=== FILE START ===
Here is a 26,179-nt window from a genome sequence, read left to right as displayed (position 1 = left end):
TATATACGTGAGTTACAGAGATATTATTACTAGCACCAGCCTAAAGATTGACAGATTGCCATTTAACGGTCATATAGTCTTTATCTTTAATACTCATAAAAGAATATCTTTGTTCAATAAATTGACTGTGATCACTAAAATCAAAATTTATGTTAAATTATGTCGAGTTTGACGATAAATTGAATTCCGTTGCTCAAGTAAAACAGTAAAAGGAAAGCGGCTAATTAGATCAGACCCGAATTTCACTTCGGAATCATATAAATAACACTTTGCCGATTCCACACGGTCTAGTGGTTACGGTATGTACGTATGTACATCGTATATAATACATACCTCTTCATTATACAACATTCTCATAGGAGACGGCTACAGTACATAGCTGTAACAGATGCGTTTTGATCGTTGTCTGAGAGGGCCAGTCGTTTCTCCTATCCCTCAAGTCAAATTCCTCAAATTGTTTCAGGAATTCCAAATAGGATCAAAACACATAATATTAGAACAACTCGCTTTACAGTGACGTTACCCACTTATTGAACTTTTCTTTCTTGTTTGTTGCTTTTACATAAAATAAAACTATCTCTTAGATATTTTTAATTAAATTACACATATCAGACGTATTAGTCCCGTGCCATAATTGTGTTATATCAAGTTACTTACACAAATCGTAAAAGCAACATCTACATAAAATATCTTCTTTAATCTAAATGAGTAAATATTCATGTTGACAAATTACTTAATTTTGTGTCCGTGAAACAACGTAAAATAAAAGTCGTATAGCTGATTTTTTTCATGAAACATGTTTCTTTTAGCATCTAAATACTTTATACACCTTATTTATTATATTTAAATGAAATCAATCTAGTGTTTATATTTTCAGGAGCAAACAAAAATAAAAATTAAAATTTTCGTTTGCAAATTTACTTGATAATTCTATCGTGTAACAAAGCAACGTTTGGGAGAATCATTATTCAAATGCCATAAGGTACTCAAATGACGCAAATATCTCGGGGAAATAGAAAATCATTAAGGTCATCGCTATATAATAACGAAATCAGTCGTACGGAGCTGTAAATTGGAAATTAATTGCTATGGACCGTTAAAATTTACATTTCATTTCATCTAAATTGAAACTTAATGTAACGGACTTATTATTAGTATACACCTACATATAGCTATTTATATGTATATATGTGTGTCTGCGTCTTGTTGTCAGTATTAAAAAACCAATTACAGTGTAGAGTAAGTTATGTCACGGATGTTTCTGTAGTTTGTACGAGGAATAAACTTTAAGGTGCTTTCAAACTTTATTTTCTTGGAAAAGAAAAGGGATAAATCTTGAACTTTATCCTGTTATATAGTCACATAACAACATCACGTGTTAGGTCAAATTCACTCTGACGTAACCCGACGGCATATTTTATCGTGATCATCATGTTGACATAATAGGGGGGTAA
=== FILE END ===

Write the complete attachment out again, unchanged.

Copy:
Here is a 26,179-nt window from a genome sequence, read left to right as displayed (position 1 = left end):
TATATACGTGAGTTACAGAGATATTATTACTAGCACCAGCCTAAAGATTGACAGATTGCCATTTAACGGTCATATAGTCTTTATCTTTAATACTCATAAAAGAATATCTTTGTTCAATAAATTGACTGTGATCACTAAAATCAAAATTTATGTTAAATTATGTCGAGTTTGACGATAAATTGAATTCCGTTGCTCAAGTAAAACAGTAAAAGGAAAGCGGCTAATTAGATCAGACCCGAATTTCACTTCGGAATCATATAAATAACACTTTGCCGATTCCACACGGTCTAGTGGTTACGGTATGTACGTATGTACATCGTATATAATACATACCTCTTCATTATACAACATTCTCATAGGAGACGGCTACAGTACATAGCTGTAACAGATGCGTTTTGATCGTTGTCTGAGAGGGCCAGTCGTTTCTCCTATCCCTCAAGTCAAATTCCTCAAATTGTTTCAGGAATTCCAAATAGGATCAAAACACATAATATTAGAACAACTCGCTTTACAGTGACGTTACCCACTTATTGAACTTTTCTTTCTTGTTTGTTGCTTTTACATAAAATAAAACTATCTCTTAGATATTTTTAATTAAATTACACATATCAGACGTATTAGTCCCGTGCCATAATTGTGTTATATCAAGTTACTTACACAAATCGTAAAAGCAACATCTACATAAAATATCTTCTTTAATCTAAATGAGTAAATATTCATGTTGACAAATTACTTAATTTTGTGTCCGTGAAACAACGTAAAATAAAAGTCGTATAGCTGATTTTTTTCATGAAACATGTTTCTTTTAGCATCTAAATACTTTATACACCTTATTTATTATATTTAAATGAAATCAATCTAGTGTTTATATTTTCAGGAGCAAACAAAAATAAAAATTAAAATTTTCGTTTGCAAATTTACTTGATAATTCTATCGTGTAACAAAGCAACGTTTGGGAGAATCATTATTCAAATGCCATAAGGTACTCAAATGACGCAAATATCTCGGGGAAATAGAAAATCATTAAGGTCATCGCTATATAATAACGAAATCAGTCGTACGGAGCTGTAAATTGGAAATTAATTGCTATGGACCGTTAAAATTTACATTTCATTTCATCTAAATTGAAACTTAATGTAACGGACTTATTATTAGTATACACCTACATATAGCTATTTATATGTATATATGTGTGTCTGCGTCTTGTTGTCAGTATTAAAAAACCAATTACAGTGTAGAGTAAGTTATGTCACGGATGTTTCTGTAGTTTGTACGAGGAATAAACTTTAAGGTGCTTTCAAACTTTATTTTCTTGGAAAAGAAAAGGGATAAATCTTGAACTTTATCCTGTTATATAGTCACATAACAACATCACGTGTTAGGTCAAATTCACTCTGACGTAACCCGACGGCATATTTTATCGTGATCATCATGTTGACATAATAGGGGGGTAA